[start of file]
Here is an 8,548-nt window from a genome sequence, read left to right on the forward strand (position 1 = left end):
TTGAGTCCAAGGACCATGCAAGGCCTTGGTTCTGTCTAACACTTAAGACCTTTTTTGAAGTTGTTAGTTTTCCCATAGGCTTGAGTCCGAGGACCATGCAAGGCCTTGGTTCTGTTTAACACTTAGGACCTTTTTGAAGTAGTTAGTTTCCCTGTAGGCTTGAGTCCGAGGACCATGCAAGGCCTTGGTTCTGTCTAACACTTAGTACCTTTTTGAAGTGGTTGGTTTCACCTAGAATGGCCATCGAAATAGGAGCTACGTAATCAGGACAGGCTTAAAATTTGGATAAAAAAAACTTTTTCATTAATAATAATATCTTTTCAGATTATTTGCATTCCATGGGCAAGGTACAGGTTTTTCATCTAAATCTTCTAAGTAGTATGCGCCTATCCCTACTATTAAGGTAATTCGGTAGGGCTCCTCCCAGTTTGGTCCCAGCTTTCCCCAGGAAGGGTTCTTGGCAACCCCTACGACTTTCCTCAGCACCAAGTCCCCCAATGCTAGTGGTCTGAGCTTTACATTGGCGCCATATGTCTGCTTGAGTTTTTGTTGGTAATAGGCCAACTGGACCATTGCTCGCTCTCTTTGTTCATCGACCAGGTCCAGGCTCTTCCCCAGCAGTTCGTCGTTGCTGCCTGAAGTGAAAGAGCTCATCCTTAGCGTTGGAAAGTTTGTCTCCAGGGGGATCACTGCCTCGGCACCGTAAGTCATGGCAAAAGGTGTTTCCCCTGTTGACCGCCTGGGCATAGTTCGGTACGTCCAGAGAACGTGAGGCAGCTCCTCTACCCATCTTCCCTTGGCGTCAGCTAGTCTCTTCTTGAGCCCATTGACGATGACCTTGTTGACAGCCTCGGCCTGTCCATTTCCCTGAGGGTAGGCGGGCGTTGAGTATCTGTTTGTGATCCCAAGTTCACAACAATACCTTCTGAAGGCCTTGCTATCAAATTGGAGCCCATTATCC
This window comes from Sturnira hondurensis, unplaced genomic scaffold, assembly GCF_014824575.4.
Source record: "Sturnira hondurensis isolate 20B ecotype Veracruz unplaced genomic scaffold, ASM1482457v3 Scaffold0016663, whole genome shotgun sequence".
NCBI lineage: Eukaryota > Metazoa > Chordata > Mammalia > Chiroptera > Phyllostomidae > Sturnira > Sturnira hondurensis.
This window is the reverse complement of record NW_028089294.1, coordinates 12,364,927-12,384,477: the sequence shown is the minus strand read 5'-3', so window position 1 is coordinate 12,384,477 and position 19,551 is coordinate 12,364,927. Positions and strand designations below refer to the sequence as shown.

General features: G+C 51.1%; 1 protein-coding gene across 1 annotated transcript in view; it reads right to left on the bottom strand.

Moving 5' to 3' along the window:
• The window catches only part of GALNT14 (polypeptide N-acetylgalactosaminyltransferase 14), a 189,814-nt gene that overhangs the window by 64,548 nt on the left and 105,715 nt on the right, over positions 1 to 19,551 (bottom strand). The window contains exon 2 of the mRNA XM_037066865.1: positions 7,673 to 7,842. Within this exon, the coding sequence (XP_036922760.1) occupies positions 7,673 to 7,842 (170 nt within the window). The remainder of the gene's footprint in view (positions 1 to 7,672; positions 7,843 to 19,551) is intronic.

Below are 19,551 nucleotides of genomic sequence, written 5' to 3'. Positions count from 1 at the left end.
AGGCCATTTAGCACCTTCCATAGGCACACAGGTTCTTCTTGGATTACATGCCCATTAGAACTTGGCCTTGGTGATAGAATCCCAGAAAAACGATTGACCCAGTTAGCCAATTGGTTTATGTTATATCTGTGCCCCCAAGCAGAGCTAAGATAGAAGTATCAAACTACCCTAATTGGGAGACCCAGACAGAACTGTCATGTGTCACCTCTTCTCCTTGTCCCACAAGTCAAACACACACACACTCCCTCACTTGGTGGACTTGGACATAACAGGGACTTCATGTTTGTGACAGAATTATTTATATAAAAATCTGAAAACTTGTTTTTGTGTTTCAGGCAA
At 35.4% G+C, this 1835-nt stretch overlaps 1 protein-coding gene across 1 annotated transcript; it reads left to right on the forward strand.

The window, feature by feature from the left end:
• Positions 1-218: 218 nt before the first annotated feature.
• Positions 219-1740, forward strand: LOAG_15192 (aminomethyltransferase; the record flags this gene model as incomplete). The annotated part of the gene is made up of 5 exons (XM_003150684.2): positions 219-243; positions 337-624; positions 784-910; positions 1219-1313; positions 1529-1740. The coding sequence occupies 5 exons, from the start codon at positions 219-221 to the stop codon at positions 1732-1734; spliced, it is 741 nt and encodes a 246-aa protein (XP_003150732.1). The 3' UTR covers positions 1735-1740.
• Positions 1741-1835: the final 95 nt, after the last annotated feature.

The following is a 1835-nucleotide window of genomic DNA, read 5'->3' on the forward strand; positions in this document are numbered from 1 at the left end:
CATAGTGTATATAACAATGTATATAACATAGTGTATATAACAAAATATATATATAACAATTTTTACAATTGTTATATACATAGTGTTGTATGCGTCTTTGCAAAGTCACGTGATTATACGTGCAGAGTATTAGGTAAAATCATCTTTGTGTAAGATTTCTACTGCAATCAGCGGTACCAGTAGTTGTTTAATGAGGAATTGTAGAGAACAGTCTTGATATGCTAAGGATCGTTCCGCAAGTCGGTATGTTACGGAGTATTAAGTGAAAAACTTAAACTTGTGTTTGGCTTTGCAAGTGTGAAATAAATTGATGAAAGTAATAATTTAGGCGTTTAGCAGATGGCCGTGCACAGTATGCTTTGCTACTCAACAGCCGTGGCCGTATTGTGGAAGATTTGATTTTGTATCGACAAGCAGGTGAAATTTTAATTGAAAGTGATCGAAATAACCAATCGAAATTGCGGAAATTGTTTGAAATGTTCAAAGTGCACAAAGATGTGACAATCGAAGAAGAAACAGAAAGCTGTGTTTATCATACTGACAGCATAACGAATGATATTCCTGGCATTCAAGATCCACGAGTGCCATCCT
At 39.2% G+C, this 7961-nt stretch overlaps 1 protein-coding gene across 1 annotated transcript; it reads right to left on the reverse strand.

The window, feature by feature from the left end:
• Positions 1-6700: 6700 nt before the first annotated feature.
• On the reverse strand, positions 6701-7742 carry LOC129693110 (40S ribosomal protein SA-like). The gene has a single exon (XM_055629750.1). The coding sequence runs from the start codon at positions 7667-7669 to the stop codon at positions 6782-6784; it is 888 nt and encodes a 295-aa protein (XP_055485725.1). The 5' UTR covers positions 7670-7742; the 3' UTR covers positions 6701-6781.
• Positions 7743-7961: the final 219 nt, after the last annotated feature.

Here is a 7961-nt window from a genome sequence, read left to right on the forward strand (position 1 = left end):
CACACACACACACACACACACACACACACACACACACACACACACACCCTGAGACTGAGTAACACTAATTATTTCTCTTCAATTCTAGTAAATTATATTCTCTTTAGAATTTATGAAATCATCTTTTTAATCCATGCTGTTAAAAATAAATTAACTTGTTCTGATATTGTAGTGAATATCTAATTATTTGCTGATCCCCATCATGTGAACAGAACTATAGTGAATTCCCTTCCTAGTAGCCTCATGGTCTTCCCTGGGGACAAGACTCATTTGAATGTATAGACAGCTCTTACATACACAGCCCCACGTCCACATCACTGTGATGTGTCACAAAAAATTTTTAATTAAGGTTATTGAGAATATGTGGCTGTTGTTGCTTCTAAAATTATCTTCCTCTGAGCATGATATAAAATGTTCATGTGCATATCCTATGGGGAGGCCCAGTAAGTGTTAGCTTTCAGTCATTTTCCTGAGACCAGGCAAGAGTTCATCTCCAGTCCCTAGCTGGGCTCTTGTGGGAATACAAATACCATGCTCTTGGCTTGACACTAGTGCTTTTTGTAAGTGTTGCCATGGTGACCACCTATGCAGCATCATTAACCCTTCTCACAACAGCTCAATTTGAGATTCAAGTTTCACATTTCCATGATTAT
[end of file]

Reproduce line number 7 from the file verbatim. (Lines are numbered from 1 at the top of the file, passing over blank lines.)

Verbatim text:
General features: G+C 51.1%; 1 protein-coding gene across 1 annotated transcript in view; it reads right to left on the bottom strand.